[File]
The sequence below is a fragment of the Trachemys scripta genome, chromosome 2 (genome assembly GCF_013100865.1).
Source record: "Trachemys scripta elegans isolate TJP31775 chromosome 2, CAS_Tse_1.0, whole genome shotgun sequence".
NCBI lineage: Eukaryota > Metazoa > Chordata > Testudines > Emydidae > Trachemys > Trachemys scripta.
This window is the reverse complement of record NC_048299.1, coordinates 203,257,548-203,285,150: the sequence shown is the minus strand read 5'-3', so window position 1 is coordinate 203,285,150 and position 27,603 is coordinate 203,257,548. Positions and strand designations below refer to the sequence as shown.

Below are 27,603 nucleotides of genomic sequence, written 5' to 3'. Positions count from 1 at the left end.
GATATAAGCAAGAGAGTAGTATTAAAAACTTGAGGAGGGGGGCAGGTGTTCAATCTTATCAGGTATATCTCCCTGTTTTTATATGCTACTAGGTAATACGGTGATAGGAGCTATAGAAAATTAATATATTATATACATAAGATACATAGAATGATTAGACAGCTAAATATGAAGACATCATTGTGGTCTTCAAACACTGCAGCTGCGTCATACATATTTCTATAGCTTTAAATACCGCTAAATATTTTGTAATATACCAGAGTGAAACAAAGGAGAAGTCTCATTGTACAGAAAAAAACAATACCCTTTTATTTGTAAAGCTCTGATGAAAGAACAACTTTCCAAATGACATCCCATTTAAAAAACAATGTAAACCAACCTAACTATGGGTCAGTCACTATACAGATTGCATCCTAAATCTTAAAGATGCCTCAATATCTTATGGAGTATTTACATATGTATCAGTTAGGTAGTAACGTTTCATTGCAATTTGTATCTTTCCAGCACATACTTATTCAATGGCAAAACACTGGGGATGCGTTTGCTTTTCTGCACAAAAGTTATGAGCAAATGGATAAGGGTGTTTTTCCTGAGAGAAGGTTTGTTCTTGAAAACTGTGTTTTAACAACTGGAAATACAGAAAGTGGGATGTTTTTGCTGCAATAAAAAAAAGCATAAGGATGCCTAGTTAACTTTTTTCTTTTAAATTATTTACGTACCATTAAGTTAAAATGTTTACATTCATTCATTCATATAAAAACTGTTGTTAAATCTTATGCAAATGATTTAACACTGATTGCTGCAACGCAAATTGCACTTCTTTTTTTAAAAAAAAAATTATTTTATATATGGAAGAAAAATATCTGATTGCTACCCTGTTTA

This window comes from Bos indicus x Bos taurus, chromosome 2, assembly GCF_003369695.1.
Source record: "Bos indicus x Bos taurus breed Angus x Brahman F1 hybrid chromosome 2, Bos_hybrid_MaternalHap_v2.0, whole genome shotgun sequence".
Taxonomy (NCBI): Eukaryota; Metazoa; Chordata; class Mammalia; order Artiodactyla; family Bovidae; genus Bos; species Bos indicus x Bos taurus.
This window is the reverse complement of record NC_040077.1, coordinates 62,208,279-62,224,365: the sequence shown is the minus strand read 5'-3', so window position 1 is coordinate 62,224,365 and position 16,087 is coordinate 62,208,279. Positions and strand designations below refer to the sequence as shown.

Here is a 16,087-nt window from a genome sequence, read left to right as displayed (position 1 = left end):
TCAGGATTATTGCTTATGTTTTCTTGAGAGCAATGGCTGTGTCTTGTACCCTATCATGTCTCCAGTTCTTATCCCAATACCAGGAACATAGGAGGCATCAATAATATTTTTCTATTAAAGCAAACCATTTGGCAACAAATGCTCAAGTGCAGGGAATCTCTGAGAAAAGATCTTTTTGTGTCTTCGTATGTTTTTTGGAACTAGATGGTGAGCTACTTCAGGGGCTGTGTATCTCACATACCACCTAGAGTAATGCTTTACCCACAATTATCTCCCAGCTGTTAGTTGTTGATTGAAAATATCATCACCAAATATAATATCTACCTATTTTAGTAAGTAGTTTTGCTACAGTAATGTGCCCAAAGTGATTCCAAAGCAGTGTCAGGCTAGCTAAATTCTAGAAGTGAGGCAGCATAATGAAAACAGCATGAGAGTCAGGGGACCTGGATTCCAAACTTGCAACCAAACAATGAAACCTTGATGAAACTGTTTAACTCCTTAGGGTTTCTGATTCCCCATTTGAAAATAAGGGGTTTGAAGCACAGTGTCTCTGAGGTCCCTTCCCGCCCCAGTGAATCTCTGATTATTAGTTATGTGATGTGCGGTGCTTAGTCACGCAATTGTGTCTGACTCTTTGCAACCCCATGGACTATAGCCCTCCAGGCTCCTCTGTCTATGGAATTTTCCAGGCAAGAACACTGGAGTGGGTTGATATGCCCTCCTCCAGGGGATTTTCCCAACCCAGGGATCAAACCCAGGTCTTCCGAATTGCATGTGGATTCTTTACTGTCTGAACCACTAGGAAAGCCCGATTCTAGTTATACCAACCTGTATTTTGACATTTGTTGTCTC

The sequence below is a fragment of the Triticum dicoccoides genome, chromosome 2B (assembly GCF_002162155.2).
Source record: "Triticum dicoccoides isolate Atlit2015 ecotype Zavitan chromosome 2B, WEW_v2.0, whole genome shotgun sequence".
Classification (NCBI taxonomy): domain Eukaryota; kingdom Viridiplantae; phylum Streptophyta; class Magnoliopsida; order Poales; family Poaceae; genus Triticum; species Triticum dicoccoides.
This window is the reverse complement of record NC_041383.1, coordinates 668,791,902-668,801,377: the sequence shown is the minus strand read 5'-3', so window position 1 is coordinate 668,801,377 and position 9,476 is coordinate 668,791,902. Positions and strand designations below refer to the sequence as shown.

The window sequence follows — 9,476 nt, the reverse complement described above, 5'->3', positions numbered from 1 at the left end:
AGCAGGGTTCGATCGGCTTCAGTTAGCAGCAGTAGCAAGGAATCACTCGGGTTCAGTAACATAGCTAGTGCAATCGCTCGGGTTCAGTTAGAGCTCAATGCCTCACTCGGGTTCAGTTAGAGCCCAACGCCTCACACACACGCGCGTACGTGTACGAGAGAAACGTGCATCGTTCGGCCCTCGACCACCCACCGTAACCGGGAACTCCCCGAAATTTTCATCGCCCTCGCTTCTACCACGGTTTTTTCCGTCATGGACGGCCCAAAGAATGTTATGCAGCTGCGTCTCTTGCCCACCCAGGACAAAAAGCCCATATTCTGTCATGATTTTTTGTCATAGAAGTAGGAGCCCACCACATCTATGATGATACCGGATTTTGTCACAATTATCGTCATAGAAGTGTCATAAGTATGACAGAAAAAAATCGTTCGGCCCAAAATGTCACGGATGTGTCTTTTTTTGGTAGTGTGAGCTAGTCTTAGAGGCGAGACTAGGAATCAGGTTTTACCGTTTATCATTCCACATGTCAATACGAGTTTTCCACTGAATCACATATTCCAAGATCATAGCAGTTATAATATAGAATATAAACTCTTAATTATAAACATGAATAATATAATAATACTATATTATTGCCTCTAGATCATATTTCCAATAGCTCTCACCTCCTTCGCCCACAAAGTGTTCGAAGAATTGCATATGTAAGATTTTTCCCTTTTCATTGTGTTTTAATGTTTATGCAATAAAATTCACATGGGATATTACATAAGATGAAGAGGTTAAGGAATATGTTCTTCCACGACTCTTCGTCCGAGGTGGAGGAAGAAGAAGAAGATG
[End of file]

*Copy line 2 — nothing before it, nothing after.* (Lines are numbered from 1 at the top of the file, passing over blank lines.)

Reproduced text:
Source record: "Trachemys scripta elegans isolate TJP31775 chromosome 2, CAS_Tse_1.0, whole genome shotgun sequence".